New York judge strikes down state rule allowing involuntary detention in quarantine camps
“Involuntary detention is a severe deprivation of individual liberty, far more egregious than other health safety measures," the judge wrote
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A New York judge on Thursday voided a state rule that allowed the government to create quarantine camps and to detain healthy people within them for indeterminate periods without review.
Rule 2.13 gave the New York commissioner of public health the power to enforce quarantine regulations. Under this rule, court documents assert, “[t]he commissioner has unfettered discretion to issue a quarantine or isolation for anyone, even if there is no evidence that person is infected or a carrier of the disease. Further, the commissioner sets the terms, duration, and location of the detention, not an independent magistrate."
The judge highlighted that the protocol marked a severe escalation from existing health measures the state took to combat the spread of COVID-19 earlier in the pandemic.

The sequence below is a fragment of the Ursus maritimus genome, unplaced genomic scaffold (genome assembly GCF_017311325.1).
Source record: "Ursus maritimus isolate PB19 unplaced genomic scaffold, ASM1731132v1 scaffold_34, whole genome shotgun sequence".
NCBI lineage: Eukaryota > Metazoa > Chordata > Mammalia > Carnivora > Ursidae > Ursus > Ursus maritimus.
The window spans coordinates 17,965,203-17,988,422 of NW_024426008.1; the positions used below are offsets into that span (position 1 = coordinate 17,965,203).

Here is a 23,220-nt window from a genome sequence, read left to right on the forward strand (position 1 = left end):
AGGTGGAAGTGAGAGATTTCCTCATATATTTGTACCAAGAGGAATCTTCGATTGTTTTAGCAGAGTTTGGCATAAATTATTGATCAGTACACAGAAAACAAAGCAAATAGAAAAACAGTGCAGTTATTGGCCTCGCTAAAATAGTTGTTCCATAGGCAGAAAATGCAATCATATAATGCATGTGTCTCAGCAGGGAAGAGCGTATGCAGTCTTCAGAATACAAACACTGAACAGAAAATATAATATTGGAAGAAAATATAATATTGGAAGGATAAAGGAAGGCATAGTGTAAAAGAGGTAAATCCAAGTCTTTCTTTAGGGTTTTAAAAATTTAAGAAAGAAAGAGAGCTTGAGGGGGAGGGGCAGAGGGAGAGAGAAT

“Involuntary detention is a severe deprivation of individual liberty, far more egregious than other health safety measures, such as requiring mask wearing at certain venues,” the judge wrote, according to the Epoch Times.
Democratic Gov. Kathy Hochul ordered the initial protocols to allow the state Department of Health to enforce the measures, the outlet noted. The government argued that the detainees received protections such as the right to a review and a lawyer, but the judge noted that they did not allow citizens to challenge their initial detention.
“These protections are after-the-fact and would force the detainee to exercise these rights at a time when he or she is already detained, possibly isolated from home and family, and in a situation where it might be difficult to obtain legal counsel in a timely manner,” the opinion read.
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